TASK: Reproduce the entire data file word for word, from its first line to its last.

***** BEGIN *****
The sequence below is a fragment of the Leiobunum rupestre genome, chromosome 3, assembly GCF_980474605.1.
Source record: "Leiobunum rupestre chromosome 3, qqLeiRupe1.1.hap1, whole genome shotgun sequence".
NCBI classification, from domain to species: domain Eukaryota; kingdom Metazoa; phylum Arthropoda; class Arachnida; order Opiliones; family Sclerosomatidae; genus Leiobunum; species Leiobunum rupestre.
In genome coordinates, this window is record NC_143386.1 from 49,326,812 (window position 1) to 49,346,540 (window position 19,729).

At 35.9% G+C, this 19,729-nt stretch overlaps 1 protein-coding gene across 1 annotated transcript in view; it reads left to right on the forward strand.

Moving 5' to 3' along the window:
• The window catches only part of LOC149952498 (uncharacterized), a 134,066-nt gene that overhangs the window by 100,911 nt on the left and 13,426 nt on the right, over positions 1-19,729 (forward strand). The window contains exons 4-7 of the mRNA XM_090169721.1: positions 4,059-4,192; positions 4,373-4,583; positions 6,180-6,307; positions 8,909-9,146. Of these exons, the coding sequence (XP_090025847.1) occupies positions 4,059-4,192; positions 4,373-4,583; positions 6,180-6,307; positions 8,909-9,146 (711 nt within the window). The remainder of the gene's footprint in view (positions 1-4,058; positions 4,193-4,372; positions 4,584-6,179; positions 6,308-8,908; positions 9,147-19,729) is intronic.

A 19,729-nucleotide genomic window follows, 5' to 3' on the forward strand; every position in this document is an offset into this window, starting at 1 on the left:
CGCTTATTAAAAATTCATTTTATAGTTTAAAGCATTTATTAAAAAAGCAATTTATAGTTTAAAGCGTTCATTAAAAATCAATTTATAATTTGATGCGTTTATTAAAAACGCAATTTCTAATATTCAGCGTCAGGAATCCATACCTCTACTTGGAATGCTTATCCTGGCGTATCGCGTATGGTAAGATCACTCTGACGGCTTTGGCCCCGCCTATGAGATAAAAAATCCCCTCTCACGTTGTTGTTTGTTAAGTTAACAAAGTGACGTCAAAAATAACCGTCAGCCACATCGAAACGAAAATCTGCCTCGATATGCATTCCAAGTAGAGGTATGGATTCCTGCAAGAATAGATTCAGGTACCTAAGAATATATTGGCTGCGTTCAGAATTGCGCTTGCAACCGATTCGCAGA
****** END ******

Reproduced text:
The sequence below is a fragment of the Leiobunum rupestre genome, chromosome 3, assembly GCF_980474605.1.
Source record: "Leiobunum rupestre chromosome 3, qqLeiRupe1.1.hap1, whole genome shotgun sequence".
NCBI classification, from domain to species: domain Eukaryota; kingdom Metazoa; phylum Arthropoda; class Arachnida; order Opiliones; family Sclerosomatidae; genus Leiobunum; species Leiobunum rupestre.
In genome coordinates, this window is record NC_143386.1 from 49,326,812 (window position 1) to 49,346,540 (window position 19,729).

At 35.9% G+C, this 19,729-nt stretch overlaps 1 protein-coding gene across 1 annotated transcript in view; it reads left to right on the forward strand.

Moving 5' to 3' along the window:
• The window catches only part of LOC149952498 (uncharacterized), a 134,066-nt gene that overhangs the window by 100,911 nt on the left and 13,426 nt on the right, over positions 1-19,729 (forward strand). The window contains exons 4-7 of the mRNA XM_090169721.1: positions 4,059-4,192; positions 4,373-4,583; positions 6,180-6,307; positions 8,909-9,146. Of these exons, the coding sequence (XP_090025847.1) occupies positions 4,059-4,192; positions 4,373-4,583; positions 6,180-6,307; positions 8,909-9,146 (711 nt within the window). The remainder of the gene's footprint in view (positions 1-4,058; positions 4,193-4,372; positions 4,584-6,179; positions 6,308-8,908; positions 9,147-19,729) is intronic.

A 19,729-nucleotide genomic window follows, 5' to 3' on the forward strand; every position in this document is an offset into this window, starting at 1 on the left:
CGCTTATTAAAAATTCATTTTATAGTTTAAAGCATTTATTAAAAAAGCAATTTATAGTTTAAAGCGTTCATTAAAAATCAATTTATAATTTGATGCGTTTATTAAAAACGCAATTTCTAATATTCAGCGTCAGGAATCCATACCTCTACTTGGAATGCTTATCCTGGCGTATCGCGTATGGTAAGATCACTCTGACGGCTTTGGCCCCGCCTATGAGATAAAAAATCCCCTCTCACGTTGTTGTTTGTTAAGTTAACAAAGTGACGTCAAAAATAACCGTCAGCCACATCGAAACGAAAATCTGCCTCGATATGCATTCCAAGTAGAGGTATGGATTCCTGCAAGAATAGATTCAGGTACCTAAGAATATATTGGCTGCGTTCAGAATTGCGCTTGCAACCGATTCGCAGA